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The percentage improvement for oblivion was skewed because of the indoor FPS increase, the outdoor increase was much less. Probably should have commented on that in the conclusion regarding game performance difference. Not a bad article, and I agree with the editor's opinion (as do most people I'd say) about the doubt over the value for money of the build. Can you guys pass some of that cash over this way so I can afford the "budget" build :lol:

EDIT: @Crashman: mad-dog referred to the EVGA 680i not the ECS 680i.
 

snootch

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I'd be interested in what you think of the Coolermaster RC-832/830 cases.
 

Elaruwan

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Its good to note that not many cases allow for all the 3.5 or 5.15" bays to be used with water cooling, a pump, tubes and a radiator take up a lot of space!

So what do enthusiasts do? Either design well routed case systems from scratch, or use REALLY BIG CASES.

I've used the armor in builds before, and its really big, but as the author implied, its construction is nothing really to rave about.

I use a Lian Li PC-V2100 PLUS II with an HE120.3 mounted to the top, and I have only lost one 5.15" bay of 6, and still have 12 3.5" bays for HDD's :) (6 of which are filled)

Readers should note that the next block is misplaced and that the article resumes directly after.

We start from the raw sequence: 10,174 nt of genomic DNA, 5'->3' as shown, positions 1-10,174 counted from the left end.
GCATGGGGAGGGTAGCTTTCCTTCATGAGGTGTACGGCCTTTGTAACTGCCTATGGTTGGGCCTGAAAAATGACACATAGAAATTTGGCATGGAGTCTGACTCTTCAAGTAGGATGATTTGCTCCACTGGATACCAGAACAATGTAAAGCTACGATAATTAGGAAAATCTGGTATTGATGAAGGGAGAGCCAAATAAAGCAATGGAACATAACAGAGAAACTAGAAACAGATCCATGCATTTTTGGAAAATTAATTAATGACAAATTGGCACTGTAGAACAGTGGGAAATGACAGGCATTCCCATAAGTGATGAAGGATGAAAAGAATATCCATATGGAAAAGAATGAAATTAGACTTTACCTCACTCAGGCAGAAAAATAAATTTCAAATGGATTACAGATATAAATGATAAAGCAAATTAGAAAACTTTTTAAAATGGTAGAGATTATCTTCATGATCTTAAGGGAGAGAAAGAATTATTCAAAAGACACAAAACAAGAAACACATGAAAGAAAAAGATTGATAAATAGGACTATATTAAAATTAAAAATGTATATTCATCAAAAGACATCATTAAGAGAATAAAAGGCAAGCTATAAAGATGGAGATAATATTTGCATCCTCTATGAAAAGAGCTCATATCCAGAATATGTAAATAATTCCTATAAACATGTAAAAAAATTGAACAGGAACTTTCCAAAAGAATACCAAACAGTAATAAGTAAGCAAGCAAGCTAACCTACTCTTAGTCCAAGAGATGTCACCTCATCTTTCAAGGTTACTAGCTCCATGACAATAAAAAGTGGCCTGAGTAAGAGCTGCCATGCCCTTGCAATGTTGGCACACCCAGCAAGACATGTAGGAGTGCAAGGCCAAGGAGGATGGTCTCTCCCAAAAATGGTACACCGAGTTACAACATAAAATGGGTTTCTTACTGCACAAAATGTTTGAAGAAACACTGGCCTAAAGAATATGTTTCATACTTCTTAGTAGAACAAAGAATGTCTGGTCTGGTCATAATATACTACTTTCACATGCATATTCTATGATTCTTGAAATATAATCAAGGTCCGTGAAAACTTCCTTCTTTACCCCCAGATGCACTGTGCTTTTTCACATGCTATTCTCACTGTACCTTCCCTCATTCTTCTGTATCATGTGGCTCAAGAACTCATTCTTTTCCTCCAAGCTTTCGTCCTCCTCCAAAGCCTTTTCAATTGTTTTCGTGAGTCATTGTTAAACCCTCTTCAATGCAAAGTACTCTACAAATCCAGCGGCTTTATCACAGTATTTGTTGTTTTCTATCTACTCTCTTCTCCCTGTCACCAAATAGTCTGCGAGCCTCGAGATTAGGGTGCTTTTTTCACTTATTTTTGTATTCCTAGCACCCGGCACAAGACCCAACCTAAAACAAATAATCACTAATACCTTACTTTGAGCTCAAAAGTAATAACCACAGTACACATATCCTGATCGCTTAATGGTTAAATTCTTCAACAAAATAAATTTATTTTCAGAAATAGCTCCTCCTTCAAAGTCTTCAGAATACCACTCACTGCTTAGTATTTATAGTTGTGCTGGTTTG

Due to there being dual PSU space, you can fit the pump above the first PSU, and lose no extra space (unless you are building a workstation and want that slot :O)
 

ratbert

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Could have gone with the Gigabyte 3D Mercury water cooled case. It has everything piped up and ready to install (just add water!) Plus expansion to add VGA water blocks, etc. Also comes with a power supply extension bracket for the longer power supply units. Seems this would have eliminated some of your "customizing".

Some here are mentioning an add-on water system. The newer large mass/heat pipe/120mm fan HSF's cool as well and are quieter to boot, so I don't see this as an option. Even the Gigabyte case is too loud if you turn the radiator fans on high, but it seems to perform well with the fans on medium. I am unconvinced you need to go the water route, but with $4k there are a lot of options. Maybe a remote pump/fan you put outside and pipe through the wall. Hey, you already have antifreeze in it...

Also would have like to have seen a crossfire setup with the HD 2900 XT 1Gb cards, maybe with the Asus P5K Deluxe.

These first two items would add a little to your cost, although the MB is cheaper. But you would still be under $4k.

I don't know if you would need to change PS. Would have liked to have seen power consumption #'s.
 

Seraphic